Legislation seeks to toughen penalties for human trafficking

May 15, 2009

Human-trafficking bills would toughen laws
By Patrick McGee
Fort Worth Star-Telegram
Thursday, April 5, 2007

Since 2001, more human trafficking victims have been identified in Texas than in any other state.

AUSTIN — Bills in the Texas House and Senate would bolster the state’s ability to fight human trafficking, the dark, underground practice of coercing people to immigrate illegally to trap them into forced labor or sex slavery.

The U.S. Department of Health and Human Services has identified more human trafficking victims in Texas than in any other state since 2001, according to the agency. But anti-trafficking activists are concerned that there have been no prosecutions at the state level. Traffickers are tried in federal court.

Texas lawmakers said they’re trying to put more muscle into the state statute and get more training for local officials.

The bills would, among other things, tweak the language of Texas’ anti-trafficking laws to give prosecutors more firepower.

“We can put an end to this wretched underground world of sex slavery and indentured servitude,” said state Sen. Leticia Van de Putte, D-San Antonio, author of the Senate bills.

One of her bills would make it a crime to coerce people into labor or servitude by threatening to destroy their immigration documents or harm their family. Another would increase the legal age of minors from 17 to 18 for the purpose of prosecuting traffickers who force minors into prostitution.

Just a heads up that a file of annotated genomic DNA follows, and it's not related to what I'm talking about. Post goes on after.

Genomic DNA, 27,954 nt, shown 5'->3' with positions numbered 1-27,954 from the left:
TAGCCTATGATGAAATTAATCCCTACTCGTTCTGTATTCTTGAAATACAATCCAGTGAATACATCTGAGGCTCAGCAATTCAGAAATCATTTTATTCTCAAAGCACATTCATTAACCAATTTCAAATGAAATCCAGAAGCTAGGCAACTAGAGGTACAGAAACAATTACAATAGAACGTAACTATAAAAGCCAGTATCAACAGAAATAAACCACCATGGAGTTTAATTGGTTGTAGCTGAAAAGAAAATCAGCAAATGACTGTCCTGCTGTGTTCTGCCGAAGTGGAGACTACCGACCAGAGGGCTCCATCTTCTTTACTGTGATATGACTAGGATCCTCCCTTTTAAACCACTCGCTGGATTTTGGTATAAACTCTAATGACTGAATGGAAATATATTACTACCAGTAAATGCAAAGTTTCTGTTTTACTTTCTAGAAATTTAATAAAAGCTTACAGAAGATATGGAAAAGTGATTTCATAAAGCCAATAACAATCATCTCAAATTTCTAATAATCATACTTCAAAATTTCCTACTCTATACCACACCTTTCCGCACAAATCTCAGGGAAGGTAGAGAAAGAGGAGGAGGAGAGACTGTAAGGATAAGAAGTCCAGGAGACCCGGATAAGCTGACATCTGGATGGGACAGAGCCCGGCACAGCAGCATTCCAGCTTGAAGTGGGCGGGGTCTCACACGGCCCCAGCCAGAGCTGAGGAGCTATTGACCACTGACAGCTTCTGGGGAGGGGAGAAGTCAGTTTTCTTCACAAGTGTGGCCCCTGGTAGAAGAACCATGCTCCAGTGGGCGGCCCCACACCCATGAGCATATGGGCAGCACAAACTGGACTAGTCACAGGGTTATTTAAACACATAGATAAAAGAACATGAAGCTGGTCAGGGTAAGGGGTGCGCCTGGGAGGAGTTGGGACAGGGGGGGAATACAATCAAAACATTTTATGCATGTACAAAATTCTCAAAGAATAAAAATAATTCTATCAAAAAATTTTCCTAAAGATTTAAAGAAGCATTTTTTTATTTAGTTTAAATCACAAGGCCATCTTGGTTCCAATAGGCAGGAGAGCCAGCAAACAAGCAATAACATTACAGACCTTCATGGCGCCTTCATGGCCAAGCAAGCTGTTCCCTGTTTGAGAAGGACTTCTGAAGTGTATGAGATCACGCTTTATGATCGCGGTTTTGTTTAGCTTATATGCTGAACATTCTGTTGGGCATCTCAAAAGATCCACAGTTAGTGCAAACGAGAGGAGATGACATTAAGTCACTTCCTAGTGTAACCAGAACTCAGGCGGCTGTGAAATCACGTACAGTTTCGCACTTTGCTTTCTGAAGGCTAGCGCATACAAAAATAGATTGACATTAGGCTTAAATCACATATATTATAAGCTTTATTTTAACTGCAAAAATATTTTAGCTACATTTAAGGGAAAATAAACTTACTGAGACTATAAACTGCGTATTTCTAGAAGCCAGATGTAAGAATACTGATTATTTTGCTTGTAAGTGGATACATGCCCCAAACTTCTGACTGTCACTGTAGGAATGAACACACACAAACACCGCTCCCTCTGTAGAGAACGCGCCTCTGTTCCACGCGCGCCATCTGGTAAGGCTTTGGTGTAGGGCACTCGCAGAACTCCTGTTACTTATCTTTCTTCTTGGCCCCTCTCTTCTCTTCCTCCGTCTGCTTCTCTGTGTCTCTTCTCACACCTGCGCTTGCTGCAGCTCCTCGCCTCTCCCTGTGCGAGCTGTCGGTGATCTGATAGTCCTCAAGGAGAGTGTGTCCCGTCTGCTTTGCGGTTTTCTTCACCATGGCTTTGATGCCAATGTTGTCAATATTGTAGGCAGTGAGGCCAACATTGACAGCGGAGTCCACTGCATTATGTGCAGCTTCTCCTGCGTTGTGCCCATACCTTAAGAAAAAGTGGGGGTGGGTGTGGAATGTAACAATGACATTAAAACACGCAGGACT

State Rep. Lon Burnam, D-Fort Worth, who has several anti-trafficking bills in the House, said he began focusing on the problem when he saw federal agents make a major human-trafficking bust in his neighborhood in 2002.

Prosecutors said the human-smuggling ring forced Honduran women into prostitution in Fort Worth bars. Six people convicted of smuggling and harboring illegal aliens are serving federal prison sentences.

One of Burnam’s bills would order the Health and Human Services Commission to form a work group to come up with ways to help trafficking victims and create a Web site of all the government and nonprofit groups that can assist them.

Another Burnam bill would have the attorney general train police and sheriffs to fight human trafficking and help victims.

Some of this training is already taking place with federal grants. Hundreds of law enforcement officers gathered in Arlington last month to train in methods to identify and fight human trafficking. The officers, including Fort Worth and Dallas police, make up the North Texas Anti-Trafficking Team, one of 32 such task forces in the country.

Cynthia Magnuson, a spokeswoman for the U.S. Department of Justice, said Texas, Florida and California are considered the major human-trafficking gateways into the U.S.

Nearly 19 percent of human-trafficking victims have been found in Texas, according to the U.S. Department of Health and Human Services.

Despite Texas’ unwanted prominence in human trafficking, no one has been prosecuted under anti-trafficking laws the Legislature passed in 2003, said Stephanie Weber, co-chairwoman of the Houston Rescue and Restore Coalition.

The Texas attorney general’s office said there’s no way to confirm that, but Sarah Wolf, a spokeswoman for the Texas District and County Attorneys Association, said no one in her organization has ever heard of a district attorney in Texas prosecuting anyone under the state’s anti-trafficking statute.

“The penalties are stiffer at the federal level so usually that’s what happens; the feds take those places,” she said.

But Andrea Bertone, executive director of humantrafficking.org, said new state laws are important because they add punch to the fight against trafficking.

“Sometimes, the Department of Justice is really overloaded,” she said. “There are so many resources needed to fight this crime.”

Bertone said 27 states had adopted anti-trafficking laws as of December.

The Texas bills are awaiting committee hearings.